Celebrating Windham’s special dayPublished 10:08pm Tuesday, June 21, 2011
Although the death of Kathryn Windham is painfully new, memories of her bountiful life remain and will continue to return so long as her books are read, her tales recalled and her smile remembered. She was long a resident of Selma – and probably its greatest supporter. Thomasville was her hometown, and on a special day, the town reclaimed her.
On the current directional map of Alabama, Thomasville is located along Highway 5 … or perhaps it’s 43. As in many rural small towns, both sides of the well-paved roads are lined with new strip malls, a few fast-food places and service stations combined with food marts. At intervals directional signs point to specific locations, such as churches, the post office, a bank and municipal buildings.
A left turn from the highway, a drive through a short wooded stretch, and the real town of Thomasville opens its hospitable arms to visitors. There, in block after block, lies the town treasured by Kathryn Tucker Windham, who put its people, its homes, its life into her writing and the tales she told.
There, under branches of ancient trees, in yards colorful with beds filled with bright blossoms of a late southern spring, stretch the wide porches of homes where she sat with family and neighbors, listening to their stories that someday would be her gift to the world.
On Sunday mornings and Wednesday prayer meeting evenings, the music of “old-time” hymns still drifts through open church windows and into the neighboring houses of those quiet small town blocks. Passersby find themselves humming a phrase or two of “Leaning on the Everlasting Arms” or “On Jordan’s Stormy Banks” or perhaps “I Love to Tell The Story.”
These are the hymns that Kathryn Tucker Windham chose for the service at Thomasville’s United Methodist Church on that June day, where the flowers in the sanctuary were placed “In loving honor and celebration of the wonderful life and witness of Kathryn Tucker Windham by the Selma-Dallas County Public Library.”
The Alabama celebration in honor of her 85th birthday began on May 31 with a walking tour of Thomasville guided by her through the familiar streets of her hometown. That evening was one of Southern music, art, food and storytelling with time set aside for Windham to autograph her books.
The Sunday morning church service was followed by an old time “Dinner on the Grounds,” that was served on tables in the hospitality room of the church. And the variety of baked meats and fried chicken, casserole dishes, salads, home baked breads and desserts had no equal, just as Kathryn would have had it.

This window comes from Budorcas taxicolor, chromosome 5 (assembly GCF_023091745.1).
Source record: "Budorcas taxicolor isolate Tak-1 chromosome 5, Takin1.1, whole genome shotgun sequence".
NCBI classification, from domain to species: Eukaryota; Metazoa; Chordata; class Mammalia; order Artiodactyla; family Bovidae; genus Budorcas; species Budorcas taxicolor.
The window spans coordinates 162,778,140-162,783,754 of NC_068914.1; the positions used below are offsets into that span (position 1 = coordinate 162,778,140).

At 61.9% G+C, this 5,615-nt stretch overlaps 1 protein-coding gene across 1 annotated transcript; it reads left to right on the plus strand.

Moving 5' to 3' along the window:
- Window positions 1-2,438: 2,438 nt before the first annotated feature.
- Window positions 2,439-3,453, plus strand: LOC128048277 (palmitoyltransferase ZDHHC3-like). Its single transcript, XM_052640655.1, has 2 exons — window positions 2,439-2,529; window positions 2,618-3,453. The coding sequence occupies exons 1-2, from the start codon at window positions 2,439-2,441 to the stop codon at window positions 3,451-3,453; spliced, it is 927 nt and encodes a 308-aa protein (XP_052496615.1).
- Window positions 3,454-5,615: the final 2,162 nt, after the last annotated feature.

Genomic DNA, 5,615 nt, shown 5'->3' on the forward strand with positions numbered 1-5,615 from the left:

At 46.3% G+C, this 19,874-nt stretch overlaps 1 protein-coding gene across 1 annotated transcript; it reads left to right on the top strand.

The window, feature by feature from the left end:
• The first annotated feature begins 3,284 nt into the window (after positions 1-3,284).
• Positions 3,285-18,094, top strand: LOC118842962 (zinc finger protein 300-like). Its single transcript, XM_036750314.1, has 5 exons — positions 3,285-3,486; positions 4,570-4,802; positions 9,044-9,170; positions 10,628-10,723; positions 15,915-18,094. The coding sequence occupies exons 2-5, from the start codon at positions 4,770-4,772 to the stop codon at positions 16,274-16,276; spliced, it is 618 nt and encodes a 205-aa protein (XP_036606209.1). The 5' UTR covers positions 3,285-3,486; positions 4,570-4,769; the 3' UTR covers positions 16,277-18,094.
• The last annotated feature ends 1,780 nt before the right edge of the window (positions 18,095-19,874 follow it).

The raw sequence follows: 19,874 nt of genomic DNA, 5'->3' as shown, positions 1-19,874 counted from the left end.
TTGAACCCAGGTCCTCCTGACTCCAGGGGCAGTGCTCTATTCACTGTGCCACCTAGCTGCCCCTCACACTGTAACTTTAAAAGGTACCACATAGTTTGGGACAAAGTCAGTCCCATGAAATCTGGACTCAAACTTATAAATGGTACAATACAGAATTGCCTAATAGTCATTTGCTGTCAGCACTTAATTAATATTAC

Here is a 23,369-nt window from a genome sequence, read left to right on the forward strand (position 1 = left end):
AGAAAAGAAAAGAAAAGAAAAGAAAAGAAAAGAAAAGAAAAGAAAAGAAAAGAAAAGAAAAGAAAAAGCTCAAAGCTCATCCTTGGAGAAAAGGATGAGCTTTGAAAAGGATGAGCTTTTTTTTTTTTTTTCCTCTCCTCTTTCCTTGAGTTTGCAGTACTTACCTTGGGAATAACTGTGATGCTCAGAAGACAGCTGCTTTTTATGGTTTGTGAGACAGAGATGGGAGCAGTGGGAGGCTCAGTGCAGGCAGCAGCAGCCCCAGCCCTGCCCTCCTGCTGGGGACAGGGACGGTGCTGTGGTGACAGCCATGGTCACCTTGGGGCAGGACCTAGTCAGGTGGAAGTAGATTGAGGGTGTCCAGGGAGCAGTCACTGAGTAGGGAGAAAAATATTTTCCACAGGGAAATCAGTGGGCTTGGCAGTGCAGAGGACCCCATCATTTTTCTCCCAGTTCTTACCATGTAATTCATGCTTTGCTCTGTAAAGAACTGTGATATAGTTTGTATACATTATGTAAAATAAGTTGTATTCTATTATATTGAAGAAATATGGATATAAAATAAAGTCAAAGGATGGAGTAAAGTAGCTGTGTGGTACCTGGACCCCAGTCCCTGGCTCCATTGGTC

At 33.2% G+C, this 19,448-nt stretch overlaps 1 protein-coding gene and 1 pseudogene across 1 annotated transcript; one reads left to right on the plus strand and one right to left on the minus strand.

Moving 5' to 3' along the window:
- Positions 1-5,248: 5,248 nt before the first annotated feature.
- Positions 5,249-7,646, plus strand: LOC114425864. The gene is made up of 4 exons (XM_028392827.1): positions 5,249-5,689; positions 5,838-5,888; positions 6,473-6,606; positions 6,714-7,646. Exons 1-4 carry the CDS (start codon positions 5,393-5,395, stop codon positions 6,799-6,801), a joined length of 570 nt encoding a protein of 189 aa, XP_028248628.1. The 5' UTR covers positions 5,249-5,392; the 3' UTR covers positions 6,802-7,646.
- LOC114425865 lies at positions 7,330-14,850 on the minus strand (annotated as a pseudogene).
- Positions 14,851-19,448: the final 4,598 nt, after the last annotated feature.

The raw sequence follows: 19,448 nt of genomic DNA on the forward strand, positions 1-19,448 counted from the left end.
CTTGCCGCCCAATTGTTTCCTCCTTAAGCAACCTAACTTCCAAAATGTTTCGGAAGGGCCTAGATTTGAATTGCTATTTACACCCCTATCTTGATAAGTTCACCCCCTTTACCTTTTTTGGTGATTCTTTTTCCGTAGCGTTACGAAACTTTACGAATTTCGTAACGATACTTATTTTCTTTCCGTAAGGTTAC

Following the dinner, a birthday party and opening ceremony were held at Alabama Southern Community College, where the Kathryn Tucker Windham Museum was dedicated. The museum is a project also of the Alabama Center for Literary Arts, the Clarke County Museum and the Regional Arts Museum of Southwest Alabama.
Present were fellow writers and artists, friends old and new, family and politicians of note, who were greeted in the lobby by a life size figure of Kathryn, created by her friend and neighbor Charlie Lucas, known as “The Tin Man.”. Thomasville Mayor Sheldon Day presented a resolution in her honor; Brent Davis of the University of Alabama spoke of her broadcasts with National Public Radio; state Senator Pat Lindsay and state Representative Thomas Jackson brought proclamations from both houses of the Legislature. Nancy Anderson of Auburn University at Montgomery recalled her introduction to “my friend Kathryn,” and Linda Vice of the Alabama Tombigbee Regional Commission, who assisted in planning and putting the exhibit in place, praised her “70 years of photography and 20 books, from which this exhibit is drawn.”
Windham’s birthday, June 3, is now officially named Kathryn Tucker Windham Day in her hometown and in the state. The honoree’s response to these and to all the other honors, praises and plaudits heaped upon her was her usual modest “Thank You!”
One of the most enjoyable aspects of the Sunday celebration was the mingling of family members and Selma neighbors with old friends from Windham’s years as a journalist with several state newspapers including The Selma Times-Journal and the Montgomery Advertiser.
This Sunday we will gather in farewell to our friend Kathryn at Church Street United Methodist Church. From there we will “meet and greet” at the Performing Arts Center, where Kathryn’s daughter Kitti Windham directed so many happy hours of entertainment for this Black Belt area. It was there at the ceremony naming the theatre for Kitti that the friends and neighbors of the Windham family last gathered in a farewell.
There will be tears and laughter Sunday as blessed memories of Kathryn Windham’s years of friendship and accomplishments are recalled. But, as journalists at times are prone to write: “A very good time will be had by all!”